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English Vs. Spanish Colonization Essay

882 words - 4 pages

Bailey Kargo! IB HOTA 3rd period
English vs. Spanish Colonization
From 1500 to 1700, the English colonization of the Chesapeake region and the Spanish
colonization of the Central/South American region varied greatly in their primary motivations for
settlement and the lasting effects imprinted into both societies. The English motives in settling
the Chesapeake region were more economically-based, seeking greater economic opportunity
and employment, while the Spanish effort took on a more religious approach that ended up
having long-term effects on the way their culture and society developed. The effects both
colonies felt differed in many ways, primarily due to the varying motivational influences felt by
the English and the Spanish. However, similarities in colonial motivations and cultural impacts
were present between both societies.
English colonization of the Chesapeake region revolved around economic gain and
opportunity that colonizers believed could be found in the New World. Overcrowding in England
led to a desire for expansion and better employment options for English settlers. Rumors of gold
discovery in the New World also spurred an intense frenzy that English colonizers sought to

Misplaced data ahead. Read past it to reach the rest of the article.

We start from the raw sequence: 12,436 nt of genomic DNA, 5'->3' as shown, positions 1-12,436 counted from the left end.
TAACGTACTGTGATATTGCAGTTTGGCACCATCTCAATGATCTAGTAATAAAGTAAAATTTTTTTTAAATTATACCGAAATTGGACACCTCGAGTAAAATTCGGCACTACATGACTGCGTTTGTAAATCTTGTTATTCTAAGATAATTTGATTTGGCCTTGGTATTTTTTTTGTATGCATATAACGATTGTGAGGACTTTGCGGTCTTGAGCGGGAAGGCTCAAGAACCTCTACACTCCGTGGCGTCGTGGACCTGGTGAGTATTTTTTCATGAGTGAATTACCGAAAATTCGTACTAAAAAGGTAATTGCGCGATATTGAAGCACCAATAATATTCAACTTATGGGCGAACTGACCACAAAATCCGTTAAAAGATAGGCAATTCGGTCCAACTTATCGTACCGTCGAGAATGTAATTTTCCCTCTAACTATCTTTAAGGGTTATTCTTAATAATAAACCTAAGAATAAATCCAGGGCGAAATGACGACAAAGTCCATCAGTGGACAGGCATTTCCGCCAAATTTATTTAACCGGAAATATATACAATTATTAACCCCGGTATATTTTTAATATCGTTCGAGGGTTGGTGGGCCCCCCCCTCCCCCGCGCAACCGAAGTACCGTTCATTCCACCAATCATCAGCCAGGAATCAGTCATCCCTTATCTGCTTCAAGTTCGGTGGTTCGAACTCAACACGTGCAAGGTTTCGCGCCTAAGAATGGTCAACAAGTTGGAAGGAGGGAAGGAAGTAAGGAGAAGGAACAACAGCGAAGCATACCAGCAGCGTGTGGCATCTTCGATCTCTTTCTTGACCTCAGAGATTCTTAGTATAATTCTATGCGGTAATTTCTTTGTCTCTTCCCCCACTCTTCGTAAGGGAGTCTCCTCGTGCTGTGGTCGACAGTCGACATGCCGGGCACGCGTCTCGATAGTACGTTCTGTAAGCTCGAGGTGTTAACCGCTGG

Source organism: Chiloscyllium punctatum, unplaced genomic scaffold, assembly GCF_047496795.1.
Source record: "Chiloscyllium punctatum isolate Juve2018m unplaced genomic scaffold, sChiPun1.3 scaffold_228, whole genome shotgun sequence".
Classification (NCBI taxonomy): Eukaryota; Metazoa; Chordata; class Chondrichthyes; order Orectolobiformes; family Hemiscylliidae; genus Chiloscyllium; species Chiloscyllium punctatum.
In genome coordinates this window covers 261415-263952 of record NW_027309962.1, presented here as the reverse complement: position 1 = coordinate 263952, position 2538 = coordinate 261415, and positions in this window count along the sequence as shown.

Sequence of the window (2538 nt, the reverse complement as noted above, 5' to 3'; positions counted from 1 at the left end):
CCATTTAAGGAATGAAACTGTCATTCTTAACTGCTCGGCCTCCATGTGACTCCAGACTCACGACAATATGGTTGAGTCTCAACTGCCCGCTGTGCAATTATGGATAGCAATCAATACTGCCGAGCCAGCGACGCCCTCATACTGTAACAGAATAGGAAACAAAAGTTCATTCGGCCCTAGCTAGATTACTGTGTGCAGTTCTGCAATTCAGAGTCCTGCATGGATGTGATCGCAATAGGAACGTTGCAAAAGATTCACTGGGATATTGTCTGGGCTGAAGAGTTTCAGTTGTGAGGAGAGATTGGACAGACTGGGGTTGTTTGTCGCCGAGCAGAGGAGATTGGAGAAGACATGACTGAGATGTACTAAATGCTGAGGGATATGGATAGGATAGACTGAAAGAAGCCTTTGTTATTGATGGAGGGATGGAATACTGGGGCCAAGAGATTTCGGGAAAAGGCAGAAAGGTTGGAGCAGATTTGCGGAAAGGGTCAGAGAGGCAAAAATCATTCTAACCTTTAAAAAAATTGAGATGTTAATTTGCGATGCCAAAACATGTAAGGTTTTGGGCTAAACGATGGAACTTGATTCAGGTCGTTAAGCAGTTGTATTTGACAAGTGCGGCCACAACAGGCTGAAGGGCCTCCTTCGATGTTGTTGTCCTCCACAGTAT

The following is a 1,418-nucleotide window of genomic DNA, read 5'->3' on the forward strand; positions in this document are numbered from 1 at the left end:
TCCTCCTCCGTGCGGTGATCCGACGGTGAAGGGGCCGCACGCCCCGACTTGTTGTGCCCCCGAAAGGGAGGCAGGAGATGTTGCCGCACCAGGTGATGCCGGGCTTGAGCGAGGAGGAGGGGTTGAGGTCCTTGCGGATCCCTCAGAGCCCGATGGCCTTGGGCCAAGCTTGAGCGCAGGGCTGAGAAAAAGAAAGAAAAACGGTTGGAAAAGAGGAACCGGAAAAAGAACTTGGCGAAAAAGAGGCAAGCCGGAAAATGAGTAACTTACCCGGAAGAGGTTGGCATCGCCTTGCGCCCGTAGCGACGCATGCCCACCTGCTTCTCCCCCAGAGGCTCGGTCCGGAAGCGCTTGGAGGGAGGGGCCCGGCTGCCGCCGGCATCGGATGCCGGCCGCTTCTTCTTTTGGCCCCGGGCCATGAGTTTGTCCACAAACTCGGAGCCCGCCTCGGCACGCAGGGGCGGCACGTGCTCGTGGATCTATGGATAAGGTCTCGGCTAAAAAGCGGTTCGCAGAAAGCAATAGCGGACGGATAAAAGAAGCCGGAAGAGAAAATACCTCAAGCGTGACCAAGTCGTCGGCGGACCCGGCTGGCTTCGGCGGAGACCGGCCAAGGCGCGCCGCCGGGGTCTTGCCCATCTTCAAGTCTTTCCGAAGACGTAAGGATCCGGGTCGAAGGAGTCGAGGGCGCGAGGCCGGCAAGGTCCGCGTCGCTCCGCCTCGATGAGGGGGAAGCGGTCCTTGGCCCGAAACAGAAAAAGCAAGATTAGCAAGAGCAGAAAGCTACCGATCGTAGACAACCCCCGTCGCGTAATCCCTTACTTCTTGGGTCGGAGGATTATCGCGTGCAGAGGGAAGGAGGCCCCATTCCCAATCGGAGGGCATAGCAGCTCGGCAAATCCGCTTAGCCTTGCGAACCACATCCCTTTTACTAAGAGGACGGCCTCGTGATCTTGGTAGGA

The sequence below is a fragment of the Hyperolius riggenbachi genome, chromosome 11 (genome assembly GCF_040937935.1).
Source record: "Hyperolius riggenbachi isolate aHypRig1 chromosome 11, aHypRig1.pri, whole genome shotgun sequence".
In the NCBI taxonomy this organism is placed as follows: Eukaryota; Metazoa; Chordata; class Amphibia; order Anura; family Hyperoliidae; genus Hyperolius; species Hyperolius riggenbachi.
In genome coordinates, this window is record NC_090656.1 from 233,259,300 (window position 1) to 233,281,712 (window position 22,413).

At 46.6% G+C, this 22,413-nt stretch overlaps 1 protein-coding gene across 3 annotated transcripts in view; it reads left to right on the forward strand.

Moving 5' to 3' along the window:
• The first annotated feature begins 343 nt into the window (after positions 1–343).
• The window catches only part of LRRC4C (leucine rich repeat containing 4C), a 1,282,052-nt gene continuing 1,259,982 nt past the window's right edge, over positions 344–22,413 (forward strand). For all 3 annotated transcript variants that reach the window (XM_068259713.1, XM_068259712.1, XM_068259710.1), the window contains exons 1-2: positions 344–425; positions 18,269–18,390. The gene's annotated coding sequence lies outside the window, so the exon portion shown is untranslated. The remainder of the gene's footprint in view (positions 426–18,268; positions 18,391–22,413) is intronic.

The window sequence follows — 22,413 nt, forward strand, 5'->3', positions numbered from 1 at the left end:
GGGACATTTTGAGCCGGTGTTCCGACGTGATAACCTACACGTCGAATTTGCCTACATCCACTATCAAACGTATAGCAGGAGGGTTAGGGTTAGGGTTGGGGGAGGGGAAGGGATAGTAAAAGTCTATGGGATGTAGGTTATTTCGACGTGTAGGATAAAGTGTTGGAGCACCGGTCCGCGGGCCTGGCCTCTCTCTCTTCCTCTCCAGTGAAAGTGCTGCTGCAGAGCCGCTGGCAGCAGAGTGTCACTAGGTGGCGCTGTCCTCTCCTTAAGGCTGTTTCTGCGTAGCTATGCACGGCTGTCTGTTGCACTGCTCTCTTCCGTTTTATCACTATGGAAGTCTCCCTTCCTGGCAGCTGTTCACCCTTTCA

pursue, resulting in the development of societies poorly suited for colonial life when gold was
never found. On the other hand, Spanish colonization of Central and South America began with
the Spanish conquistadors, who used the saying "God, Gold, and Glory" to describe their
motivations for colonization. The dominant motivational force for the Spanish was the religious
aspect, where conquistadors sought to spread Christianity throughout Central and South
America. The "Glory" prospect was heightened by the yearning for Spain's dominance over the
Western Hemisphere, which was thought to be obtained through unifying native peoples through

Bailey Kargo! IB HOTA 3rd period the Christian religion. Similar to one aspect of English motivations, the Spanish also sought to
find gold and riches that they thought the New World had to offer. When Christopher Colombus
returned from his expedition to the New World, he reported to the Spanish crown his confidence
in the quest for wealth in this new land. He described his encounters with the natives where they
traded him gold for various items, and even claimed he saw gold in the rivers. This fueled the
Spanish obsession in their ultimate quest for wealth and riches.
The effects of settling the Chesapeake region reflected the English economic motivations
for colonization there. When the Jamestown Colony was founded in 1607, settlers found
themselves ill-prepared for establishing a structured colony, especially when they were solely
prepared for discovering gold. The Jamestown Colony struggled immensely at first due to lack of
supplies and skills needed to create the foundations of a colonial society. However, John Rolfe's
introduction of tobacco to the region completely transformed the economy and played a key role
in saving...

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